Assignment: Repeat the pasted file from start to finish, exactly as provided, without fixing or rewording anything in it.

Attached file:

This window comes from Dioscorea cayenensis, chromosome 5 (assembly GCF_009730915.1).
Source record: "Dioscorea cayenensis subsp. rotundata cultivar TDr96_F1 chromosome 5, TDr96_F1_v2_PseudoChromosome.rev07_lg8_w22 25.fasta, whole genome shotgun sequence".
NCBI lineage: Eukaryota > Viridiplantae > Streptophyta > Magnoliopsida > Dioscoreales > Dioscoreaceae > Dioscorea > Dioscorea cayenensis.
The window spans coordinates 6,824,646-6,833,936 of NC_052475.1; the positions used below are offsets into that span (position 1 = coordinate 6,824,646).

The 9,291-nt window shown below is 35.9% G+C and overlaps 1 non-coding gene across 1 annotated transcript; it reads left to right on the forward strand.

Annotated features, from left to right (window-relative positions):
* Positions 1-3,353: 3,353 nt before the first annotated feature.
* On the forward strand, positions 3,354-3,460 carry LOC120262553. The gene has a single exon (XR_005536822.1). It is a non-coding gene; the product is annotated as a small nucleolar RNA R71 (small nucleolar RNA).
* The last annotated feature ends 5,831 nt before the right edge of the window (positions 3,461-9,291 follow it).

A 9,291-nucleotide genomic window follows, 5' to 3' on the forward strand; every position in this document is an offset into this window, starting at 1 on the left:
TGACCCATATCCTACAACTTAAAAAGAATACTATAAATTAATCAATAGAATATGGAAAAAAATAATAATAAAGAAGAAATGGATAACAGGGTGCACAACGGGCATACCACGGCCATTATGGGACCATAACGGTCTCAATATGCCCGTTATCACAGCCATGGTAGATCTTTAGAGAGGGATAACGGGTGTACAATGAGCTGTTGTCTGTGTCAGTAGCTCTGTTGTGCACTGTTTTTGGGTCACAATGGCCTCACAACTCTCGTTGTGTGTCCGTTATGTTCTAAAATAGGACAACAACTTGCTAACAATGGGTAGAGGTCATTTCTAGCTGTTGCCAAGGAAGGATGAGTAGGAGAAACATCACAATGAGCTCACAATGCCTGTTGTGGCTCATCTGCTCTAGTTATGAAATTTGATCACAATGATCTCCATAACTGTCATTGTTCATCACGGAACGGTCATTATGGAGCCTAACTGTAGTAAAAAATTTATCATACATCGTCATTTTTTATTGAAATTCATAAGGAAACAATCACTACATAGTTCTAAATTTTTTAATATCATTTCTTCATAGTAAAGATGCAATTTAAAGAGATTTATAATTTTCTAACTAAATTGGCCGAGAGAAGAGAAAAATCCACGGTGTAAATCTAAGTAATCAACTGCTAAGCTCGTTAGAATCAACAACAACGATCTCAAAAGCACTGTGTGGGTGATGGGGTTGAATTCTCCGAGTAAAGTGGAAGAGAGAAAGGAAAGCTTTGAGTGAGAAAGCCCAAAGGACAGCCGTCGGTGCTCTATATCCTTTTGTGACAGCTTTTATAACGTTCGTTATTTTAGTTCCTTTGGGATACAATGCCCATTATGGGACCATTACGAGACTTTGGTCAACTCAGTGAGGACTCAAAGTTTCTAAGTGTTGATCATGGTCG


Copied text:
This window comes from Dioscorea cayenensis, chromosome 5 (assembly GCF_009730915.1).
Source record: "Dioscorea cayenensis subsp. rotundata cultivar TDr96_F1 chromosome 5, TDr96_F1_v2_PseudoChromosome.rev07_lg8_w22 25.fasta, whole genome shotgun sequence".
NCBI lineage: Eukaryota > Viridiplantae > Streptophyta > Magnoliopsida > Dioscoreales > Dioscoreaceae > Dioscorea > Dioscorea cayenensis.
The window spans coordinates 6,824,646-6,833,936 of NC_052475.1; the positions used below are offsets into that span (position 1 = coordinate 6,824,646).

The 9,291-nt window shown below is 35.9% G+C and overlaps 1 non-coding gene across 1 annotated transcript; it reads left to right on the forward strand.

Annotated features, from left to right (window-relative positions):
* Positions 1-3,353: 3,353 nt before the first annotated feature.
* On the forward strand, positions 3,354-3,460 carry LOC120262553. The gene has a single exon (XR_005536822.1). It is a non-coding gene; the product is annotated as a small nucleolar RNA R71 (small nucleolar RNA).
* The last annotated feature ends 5,831 nt before the right edge of the window (positions 3,461-9,291 follow it).

A 9,291-nucleotide genomic window follows, 5' to 3' on the forward strand; every position in this document is an offset into this window, starting at 1 on the left:
TGACCCATATCCTACAACTTAAAAAGAATACTATAAATTAATCAATAGAATATGGAAAAAAATAATAATAAAGAAGAAATGGATAACAGGGTGCACAACGGGCATACCACGGCCATTATGGGACCATAACGGTCTCAATATGCCCGTTATCACAGCCATGGTAGATCTTTAGAGAGGGATAACGGGTGTACAATGAGCTGTTGTCTGTGTCAGTAGCTCTGTTGTGCACTGTTTTTGGGTCACAATGGCCTCACAACTCTCGTTGTGTGTCCGTTATGTTCTAAAATAGGACAACAACTTGCTAACAATGGGTAGAGGTCATTTCTAGCTGTTGCCAAGGAAGGATGAGTAGGAGAAACATCACAATGAGCTCACAATGCCTGTTGTGGCTCATCTGCTCTAGTTATGAAATTTGATCACAATGATCTCCATAACTGTCATTGTTCATCACGGAACGGTCATTATGGAGCCTAACTGTAGTAAAAAATTTATCATACATCGTCATTTTTTATTGAAATTCATAAGGAAACAATCACTACATAGTTCTAAATTTTTTAATATCATTTCTTCATAGTAAAGATGCAATTTAAAGAGATTTATAATTTTCTAACTAAATTGGCCGAGAGAAGAGAAAAATCCACGGTGTAAATCTAAGTAATCAACTGCTAAGCTCGTTAGAATCAACAACAACGATCTCAAAAGCACTGTGTGGGTGATGGGGTTGAATTCTCCGAGTAAAGTGGAAGAGAGAAAGGAAAGCTTTGAGTGAGAAAGCCCAAAGGACAGCCGTCGGTGCTCTATATCCTTTTGTGACAGCTTTTATAACGTTCGTTATTTTAGTTCCTTTGGGATACAATGCCCATTATGGGACCATTACGAGACTTTGGTCAACTCAGTGAGGACTCAAAGTTTCTAAGTGTTGATCATGGTCG